What is GLP-1?
GLP-1, short for glucagon-like peptide-1, is a type of incretin hormone produced in the gut in response to food intake. It is a naturally occurring hormone in the body and plays a crucial role in the regulation of glucose metabolism. GLP-1 is involved in maintaining glucose homeostasis and has garnered significant attention in the field of diabetes management.
How Do GLP-1 Receptor Agonists Work?
GLP-1 receptor agonists mimick the actions of the natural GLP-1 hormone in the body. These medications activate GLP-1 receptors, which are present on various cells, including those in the pancreas, brain, and gastrointestinal tract.
When GLP-1 agonists activate GLP-1 receptors, they have several significant effects. They stimulate insulin secretion from the pancreas, promoting the uptake of glucose by cells and reducing blood sugar levels. Additionally, GLP-1 agonists inhibit the release of glucagon, which prevents the liver from producing excessive glucose. This combination of increased insulin secretion and decreased glucagon release helps to maintain more stable blood sugar levels, contributing to improved glycemic control.
GLP-1 agonists also slow down gastric emptying, which moderates the rise in blood glucose following meals. This effect can be particularly beneficial for individuals with type 2 diabetes who experience post-meal hyperglycemia. Furthermore, GLP-1 agonists promote a feeling of fullness, reducing appetite and overall calorie intake. By helping individuals with type 2 diabetes achieve weight loss, GLP-1 agonists offer additional metabolic benefits.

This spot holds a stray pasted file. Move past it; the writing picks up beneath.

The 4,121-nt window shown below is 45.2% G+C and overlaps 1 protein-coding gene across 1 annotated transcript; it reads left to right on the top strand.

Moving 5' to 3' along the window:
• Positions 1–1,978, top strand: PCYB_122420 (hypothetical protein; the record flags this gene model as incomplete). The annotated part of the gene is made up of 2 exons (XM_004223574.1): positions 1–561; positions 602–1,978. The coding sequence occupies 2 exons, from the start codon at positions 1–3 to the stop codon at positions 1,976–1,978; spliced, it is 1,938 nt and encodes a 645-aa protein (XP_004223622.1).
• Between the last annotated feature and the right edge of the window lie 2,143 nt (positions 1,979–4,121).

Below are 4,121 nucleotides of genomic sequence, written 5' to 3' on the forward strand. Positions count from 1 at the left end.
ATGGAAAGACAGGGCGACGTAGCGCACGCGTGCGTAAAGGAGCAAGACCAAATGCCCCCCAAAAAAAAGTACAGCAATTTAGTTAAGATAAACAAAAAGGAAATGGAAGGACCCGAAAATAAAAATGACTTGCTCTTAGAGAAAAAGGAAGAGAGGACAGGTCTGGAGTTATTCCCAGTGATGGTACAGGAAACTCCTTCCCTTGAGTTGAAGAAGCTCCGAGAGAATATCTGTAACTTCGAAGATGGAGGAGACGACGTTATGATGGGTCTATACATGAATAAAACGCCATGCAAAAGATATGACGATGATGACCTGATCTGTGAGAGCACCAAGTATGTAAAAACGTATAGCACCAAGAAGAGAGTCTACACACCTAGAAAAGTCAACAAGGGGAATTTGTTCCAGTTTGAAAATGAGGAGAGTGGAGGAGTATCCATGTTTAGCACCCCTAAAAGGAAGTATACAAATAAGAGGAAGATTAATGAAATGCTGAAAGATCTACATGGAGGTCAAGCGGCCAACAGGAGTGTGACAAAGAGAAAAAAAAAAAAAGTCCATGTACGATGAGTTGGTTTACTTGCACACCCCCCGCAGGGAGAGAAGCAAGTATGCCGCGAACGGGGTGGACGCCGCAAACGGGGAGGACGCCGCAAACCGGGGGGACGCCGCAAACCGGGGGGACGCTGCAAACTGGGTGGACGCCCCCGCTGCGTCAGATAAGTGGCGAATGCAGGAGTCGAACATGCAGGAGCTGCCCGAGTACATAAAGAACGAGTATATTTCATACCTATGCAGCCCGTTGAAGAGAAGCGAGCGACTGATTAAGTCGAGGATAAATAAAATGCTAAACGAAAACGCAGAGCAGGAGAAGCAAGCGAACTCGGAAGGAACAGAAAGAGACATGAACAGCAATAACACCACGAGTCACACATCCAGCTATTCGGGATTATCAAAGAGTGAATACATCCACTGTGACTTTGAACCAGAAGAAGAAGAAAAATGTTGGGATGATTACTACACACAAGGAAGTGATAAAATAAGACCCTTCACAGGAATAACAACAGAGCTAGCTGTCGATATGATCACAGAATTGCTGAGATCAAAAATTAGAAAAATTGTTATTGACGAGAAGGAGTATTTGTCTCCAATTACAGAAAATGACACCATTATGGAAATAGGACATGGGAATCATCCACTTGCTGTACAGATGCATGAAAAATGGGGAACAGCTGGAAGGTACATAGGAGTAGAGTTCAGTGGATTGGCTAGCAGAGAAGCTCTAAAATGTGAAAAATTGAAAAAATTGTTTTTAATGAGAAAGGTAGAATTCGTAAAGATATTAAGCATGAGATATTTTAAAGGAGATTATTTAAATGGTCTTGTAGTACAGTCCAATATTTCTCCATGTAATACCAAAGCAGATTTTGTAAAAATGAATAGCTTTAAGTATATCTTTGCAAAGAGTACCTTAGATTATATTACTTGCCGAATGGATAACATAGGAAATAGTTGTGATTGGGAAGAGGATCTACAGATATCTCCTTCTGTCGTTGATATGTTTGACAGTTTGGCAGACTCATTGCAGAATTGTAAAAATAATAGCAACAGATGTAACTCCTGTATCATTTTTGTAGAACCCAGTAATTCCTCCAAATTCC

What are the different GLP-1 medications offered by Sunrise?
At this time, the Sunrise program offers access to Wegovy, Saxenda, Mounjaro, and Ozempic. While these medications are all GLP-1 medications, these drugs possess distinct characteristics, including varying dosage forms (injection or oral), frequency of dosing (daily or weekly), potential side effects, effectiveness, and cost. An overview of these medications is below:
While all of these medications have been evaluated in clinical studies for weight loss, only Wegovy and Saxenda are currently FDA-approved for weight loss. Both Mounjaro and Ozempic may be prescribed off-label as weight loss medication, but when prescribed off-label, insurance coverage for these medications is less common. As a result, Sunrise often defaults to prescribing Wegovy to our patients in order to provide them with a medication that is a higher likelihood of getting insurance coverage.
In order to get Mounjaro or Ozempic through Sunrise, patients must have a hemoglobin A1c </= 8 on labs and not be taking other medications for diabetes (excluding metformin).